The Washington Monthly's Who's Who|
Well-connected Washington lobbyist Jack Abramoff came into the news lately when it turned out he had collected more than $9 million in fees from various Indian tribes during the past two years, although tribal interests faced little political opposition at that time. (He was dumped by his firm, Greenberg Traurig, which cited "personal transactions and related conduct which are unacceptable to the firm." Abramoff responded with a statement noting that Washington lobbying "is different from other areas in the practice of law." Indeed.) But while Abramoff is far from Washington's first corrupt lobbyist, he's among a troika of right-wing operatives who exemplify a more recent trend: the political decadence of late-stage conservatism. Along with anti-tax activist Grover Norquist and political consultant Ralph Reed, Abramoff came of age at the dawn of Reaganism, helping to stage an early-1980s putsch at the College Republicans that evicted moderates from the group's leadership. Each rose to prominence during the 1990s, Reed as head of the Christian Coalition, Norquist and Abramoff as allies of Reps. Newt Gingrich (R-Ga.) and Tom DeLay (R-Texas). But like Abramoff, Reed and Norquist have lately hit a few bumps in the road. Norquist was so eager to rally Muslim immigrants to the GOP camp that he famously lobbied to include three American Muslim clerics in the audience when President George W. Bush gave a speech proclaiming that "the teachings of Islam are teachings of peace and good"--without telling the White House that all three were known for rabidly anti-American or pro-terrorist rhetoric. Reed spurned God for Mammon, earning tens of thousands of dollars lobbying for Enron up until the company collapsed in late 2001.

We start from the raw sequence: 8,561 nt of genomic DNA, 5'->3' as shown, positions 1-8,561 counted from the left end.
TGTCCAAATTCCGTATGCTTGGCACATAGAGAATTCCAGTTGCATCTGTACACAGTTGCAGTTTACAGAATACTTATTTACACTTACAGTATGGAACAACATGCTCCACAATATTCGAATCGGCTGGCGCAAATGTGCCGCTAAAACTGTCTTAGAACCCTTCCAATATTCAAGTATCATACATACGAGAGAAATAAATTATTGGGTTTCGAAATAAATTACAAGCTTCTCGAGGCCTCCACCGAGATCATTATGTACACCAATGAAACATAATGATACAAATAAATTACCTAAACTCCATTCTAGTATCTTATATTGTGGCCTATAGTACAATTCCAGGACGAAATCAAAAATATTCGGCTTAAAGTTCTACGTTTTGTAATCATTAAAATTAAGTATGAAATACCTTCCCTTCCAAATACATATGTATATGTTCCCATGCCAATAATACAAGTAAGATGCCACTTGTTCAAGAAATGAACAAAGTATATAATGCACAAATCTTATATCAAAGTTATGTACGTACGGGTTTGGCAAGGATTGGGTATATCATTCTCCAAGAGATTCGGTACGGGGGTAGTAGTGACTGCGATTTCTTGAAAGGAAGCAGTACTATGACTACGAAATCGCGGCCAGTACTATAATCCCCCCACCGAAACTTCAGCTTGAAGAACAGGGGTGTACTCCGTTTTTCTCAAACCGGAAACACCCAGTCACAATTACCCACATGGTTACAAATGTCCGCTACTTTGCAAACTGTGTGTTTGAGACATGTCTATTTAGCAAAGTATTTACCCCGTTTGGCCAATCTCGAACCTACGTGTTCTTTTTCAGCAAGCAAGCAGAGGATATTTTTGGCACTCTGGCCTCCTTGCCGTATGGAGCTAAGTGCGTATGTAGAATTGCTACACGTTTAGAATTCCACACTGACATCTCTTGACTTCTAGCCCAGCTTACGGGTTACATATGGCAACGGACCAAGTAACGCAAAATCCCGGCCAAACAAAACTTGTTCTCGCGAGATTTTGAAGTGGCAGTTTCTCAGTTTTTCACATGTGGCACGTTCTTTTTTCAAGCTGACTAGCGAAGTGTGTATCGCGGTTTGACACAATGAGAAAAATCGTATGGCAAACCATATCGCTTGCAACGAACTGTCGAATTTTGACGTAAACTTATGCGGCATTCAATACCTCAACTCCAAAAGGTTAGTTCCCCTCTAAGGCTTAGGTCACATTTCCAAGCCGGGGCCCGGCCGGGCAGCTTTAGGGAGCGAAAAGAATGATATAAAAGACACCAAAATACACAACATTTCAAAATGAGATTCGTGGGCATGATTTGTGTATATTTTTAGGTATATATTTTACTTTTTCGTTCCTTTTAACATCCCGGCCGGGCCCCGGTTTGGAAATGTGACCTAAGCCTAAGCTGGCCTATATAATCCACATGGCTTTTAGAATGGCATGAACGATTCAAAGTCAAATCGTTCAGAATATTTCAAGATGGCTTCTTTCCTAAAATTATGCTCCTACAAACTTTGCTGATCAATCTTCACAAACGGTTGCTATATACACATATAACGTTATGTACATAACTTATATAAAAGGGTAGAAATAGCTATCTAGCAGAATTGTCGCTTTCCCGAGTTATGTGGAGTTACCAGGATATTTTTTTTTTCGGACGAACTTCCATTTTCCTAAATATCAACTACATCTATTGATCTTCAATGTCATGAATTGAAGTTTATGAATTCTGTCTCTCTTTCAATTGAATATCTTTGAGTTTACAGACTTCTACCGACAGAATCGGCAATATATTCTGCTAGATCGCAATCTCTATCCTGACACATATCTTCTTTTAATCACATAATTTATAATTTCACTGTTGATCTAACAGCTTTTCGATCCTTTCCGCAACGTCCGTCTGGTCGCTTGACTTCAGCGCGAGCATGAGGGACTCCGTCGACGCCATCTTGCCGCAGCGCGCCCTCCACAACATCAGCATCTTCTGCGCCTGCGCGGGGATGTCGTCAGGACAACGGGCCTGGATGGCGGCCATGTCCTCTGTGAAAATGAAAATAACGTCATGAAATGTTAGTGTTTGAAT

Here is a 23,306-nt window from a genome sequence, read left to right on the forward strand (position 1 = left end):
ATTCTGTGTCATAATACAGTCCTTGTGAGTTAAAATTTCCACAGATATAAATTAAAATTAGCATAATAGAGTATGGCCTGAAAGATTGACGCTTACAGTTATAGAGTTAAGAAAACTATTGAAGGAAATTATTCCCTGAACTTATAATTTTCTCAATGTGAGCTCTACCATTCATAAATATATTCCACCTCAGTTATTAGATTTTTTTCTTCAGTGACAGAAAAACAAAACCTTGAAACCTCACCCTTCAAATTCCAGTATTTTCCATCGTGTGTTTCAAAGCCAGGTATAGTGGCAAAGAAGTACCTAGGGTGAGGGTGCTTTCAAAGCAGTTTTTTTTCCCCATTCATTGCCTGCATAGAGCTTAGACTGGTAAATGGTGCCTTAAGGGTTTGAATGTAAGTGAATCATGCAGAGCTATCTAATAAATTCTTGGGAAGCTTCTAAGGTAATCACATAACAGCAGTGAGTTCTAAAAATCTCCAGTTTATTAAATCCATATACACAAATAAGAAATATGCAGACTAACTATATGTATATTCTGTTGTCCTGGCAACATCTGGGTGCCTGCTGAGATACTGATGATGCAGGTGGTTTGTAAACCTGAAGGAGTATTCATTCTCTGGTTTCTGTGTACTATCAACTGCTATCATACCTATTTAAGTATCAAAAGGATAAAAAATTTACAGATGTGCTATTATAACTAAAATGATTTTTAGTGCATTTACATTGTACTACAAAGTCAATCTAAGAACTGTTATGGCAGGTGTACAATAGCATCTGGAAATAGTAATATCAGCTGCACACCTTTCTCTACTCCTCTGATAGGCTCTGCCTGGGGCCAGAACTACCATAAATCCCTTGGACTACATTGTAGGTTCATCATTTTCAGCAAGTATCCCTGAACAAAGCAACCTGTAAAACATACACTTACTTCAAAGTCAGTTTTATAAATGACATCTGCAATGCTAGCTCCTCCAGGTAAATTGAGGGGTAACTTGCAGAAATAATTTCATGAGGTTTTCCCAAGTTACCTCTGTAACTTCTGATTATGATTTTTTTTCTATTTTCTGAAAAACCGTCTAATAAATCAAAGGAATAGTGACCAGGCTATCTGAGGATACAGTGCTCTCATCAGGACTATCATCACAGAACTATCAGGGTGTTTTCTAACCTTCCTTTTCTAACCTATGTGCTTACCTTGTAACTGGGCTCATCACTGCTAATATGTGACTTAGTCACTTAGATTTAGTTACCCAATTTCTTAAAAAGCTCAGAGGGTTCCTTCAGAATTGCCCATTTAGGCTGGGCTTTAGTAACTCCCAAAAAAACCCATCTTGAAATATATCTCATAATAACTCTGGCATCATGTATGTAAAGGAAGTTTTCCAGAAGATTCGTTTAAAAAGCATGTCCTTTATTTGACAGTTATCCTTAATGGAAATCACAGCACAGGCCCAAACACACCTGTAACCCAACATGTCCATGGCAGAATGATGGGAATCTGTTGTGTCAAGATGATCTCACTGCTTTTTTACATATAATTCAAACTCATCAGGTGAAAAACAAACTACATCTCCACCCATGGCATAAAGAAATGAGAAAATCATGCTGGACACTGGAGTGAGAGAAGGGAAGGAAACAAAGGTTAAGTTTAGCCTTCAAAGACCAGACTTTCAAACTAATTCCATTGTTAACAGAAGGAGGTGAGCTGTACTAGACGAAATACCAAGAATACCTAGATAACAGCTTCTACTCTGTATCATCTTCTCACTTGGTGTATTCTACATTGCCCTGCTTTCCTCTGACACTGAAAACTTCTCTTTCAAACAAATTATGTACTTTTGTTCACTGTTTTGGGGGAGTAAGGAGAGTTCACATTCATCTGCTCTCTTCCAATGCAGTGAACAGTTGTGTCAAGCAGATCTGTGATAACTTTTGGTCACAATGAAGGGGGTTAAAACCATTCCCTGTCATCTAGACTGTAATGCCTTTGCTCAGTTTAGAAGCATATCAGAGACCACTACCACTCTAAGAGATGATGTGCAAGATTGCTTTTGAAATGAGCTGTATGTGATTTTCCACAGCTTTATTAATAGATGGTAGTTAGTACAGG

Beltway denizens were somewhat surprised when, soon after John Kerry officially launched his search for a running mate, a boomlet erupted around vanquished candidate Richard Gephardt. After all, neither Gephardt's alleged strength in the Midwest nor his close ties to organized labor prevented him from finishing an anemic fourth in January's Iowa caucuses. So why did the dailies and newsweeklies start bandying his name about as potential veep nominee for Kerry? It can't have hurt that, shortly after Gephardt dropped out, his campaign manager and longtime aide Steve Elmendorf signed on to the Kerry campaign as deputy campaign manager.
Speaking of Elmendorf, the Kerry campaign has lately relied on him and campaign strategist Bob Shrum--talented political operatives, but not especially telegenic ones--to wage war on the chat shows. But some political reporters and political operatives are wondering why the campaign hasn't put press aide Stephanie Cutter or senior advisor Michael Meehan on more often. She's a young, attractive single woman; he's a good-looking Irishman. Both appeal to the working-class demographic Kerry hopes to win over.